Throughout the history of art, there have been many wonderful examples of artists who have revered their physicians so much that they have gifted them with works of art. The story of Dr Gachet is perhaps the best known, as Vincent van Gogh’s doctor was in fact a sitter for one of the artist’s most celebrated paintings. Francis Bacon’s close bond with his physician Dr Paul Brass also comes to mind, as does Willem de Kooning’s with Dr Henry Vogel. Count among them Dr Philip Larkin who included as his patients two artists that greatly impacted the legacy of art in the 20th century: Marcel Duchamp and Alexander Calder.
Dr Larkin practiced urology for nearly 50 years in White Plains, a suburb just outside New York City, where he was well known throughout the medical community as a skilled and compassionate physician. It was the older artist Duchamp who was first in Dr Larkin’s care, and indeed it was the enigmatic Dadaist who referred his friend Alexander Calder to the doctor.
In the 1970s, Dr Larkin, with his wife Aimee and their children in tow, paid a visit to his patient and, by this point, friend Alexander Calder’s barn in Roxbury, Connecticut. This casual drive would precipitate what would become a cherished family story. Adjusting a series of levers and pulleys, the artist lowered his mobile, Various Shapes, Colors, Planes, to eye level where he would add his iconic monogram and gift them the work that he created in 1951. That same afternoon Dr Larkin carefully packed the precious mobile into his station wagon, nestled safely between his children in the backseats, and drove home. Since that fateful day nearly half a century ago, the work has hung prominently in the Larkins’ home and has been publicly exhibited only once, at the 1952 Towers and Gongs show at the Kurt Valentin Gallery. It has never been sold, underscoring the importance of its appearance at auction.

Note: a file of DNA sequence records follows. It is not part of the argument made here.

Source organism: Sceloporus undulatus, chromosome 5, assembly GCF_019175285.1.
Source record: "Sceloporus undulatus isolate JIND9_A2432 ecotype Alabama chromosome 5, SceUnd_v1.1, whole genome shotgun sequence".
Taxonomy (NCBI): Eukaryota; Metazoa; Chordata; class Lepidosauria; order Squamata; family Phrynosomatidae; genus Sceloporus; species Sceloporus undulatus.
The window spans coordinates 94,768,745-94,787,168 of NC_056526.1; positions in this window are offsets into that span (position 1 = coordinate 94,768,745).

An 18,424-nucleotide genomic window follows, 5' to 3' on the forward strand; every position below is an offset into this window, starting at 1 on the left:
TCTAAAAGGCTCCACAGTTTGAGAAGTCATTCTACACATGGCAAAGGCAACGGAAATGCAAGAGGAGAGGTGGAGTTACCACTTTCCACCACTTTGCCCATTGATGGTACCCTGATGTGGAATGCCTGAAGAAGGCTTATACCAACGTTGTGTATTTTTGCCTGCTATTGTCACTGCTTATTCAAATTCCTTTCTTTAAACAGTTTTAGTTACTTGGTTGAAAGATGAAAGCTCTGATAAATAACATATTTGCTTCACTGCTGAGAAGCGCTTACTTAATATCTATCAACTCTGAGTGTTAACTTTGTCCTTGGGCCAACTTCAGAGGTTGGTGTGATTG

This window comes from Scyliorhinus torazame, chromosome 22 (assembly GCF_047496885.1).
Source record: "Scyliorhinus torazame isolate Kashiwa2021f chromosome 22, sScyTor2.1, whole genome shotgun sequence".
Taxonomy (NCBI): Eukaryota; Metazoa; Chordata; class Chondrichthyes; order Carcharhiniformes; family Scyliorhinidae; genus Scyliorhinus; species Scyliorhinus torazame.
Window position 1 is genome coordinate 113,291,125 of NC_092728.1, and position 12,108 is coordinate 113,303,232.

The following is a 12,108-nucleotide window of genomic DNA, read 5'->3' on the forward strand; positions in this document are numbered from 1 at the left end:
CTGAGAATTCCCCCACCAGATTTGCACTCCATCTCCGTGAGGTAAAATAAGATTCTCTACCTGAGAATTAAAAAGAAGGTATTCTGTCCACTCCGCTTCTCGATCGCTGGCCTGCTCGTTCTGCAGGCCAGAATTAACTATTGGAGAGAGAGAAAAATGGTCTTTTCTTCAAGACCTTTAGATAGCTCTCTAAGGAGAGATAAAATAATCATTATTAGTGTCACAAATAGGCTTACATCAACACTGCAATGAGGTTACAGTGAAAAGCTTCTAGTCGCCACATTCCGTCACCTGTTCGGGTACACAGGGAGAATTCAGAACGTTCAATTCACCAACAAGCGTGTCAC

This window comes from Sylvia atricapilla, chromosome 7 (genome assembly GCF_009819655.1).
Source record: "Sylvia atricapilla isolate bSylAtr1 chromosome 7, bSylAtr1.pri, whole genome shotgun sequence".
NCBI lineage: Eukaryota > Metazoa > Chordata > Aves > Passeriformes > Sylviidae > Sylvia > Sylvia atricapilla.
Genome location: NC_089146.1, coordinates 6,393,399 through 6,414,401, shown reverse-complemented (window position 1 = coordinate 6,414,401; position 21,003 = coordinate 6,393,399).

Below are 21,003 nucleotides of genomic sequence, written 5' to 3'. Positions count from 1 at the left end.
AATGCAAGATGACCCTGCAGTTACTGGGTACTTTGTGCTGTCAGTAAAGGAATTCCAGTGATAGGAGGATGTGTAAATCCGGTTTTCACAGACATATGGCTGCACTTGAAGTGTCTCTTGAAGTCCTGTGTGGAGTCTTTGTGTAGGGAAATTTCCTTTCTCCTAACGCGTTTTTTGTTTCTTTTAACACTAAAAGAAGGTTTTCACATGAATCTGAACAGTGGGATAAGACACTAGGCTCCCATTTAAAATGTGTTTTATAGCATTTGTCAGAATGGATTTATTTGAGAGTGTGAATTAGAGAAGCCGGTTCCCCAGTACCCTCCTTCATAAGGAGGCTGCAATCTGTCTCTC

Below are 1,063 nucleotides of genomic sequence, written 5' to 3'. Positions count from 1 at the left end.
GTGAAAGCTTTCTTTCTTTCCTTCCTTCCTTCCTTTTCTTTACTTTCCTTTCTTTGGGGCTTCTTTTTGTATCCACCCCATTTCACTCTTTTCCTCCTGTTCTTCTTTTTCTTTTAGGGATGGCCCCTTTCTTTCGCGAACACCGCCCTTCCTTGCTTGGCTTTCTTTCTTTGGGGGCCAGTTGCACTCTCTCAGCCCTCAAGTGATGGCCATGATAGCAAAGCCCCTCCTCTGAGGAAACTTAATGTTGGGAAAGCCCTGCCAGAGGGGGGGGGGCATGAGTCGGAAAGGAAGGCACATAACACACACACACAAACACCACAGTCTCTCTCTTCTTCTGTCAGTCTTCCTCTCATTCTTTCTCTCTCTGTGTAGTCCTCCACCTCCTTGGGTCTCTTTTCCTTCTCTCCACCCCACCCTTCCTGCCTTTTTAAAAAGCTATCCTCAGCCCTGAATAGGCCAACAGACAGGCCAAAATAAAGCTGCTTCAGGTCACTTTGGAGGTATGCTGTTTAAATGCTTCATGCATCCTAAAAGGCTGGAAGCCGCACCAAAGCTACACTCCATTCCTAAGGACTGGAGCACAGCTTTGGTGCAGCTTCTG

Calder’s mobiles were generally untitled; the fact that Various Shapes, Colors, Planes bears a title that very literally describes the arrangements of the work’s elements is a clear distinguishing factor. The composition invites comparisons with cosmological concepts, a lasting fascination for Calder. “The underlying sense of form in my work has been the system of the universe, or a part of it. For that is rather a large model to work from” (Calder as cited in Jacob Baal-Teshuva, Calder, Cologne, 1998, p. 20). And indeed when viewed with these overtones of cosmic ambition, the various forms of the present work suggest stars, moons and other celestial bodies orbiting around a central axis: an entire universe contained in an enchanting microcosm.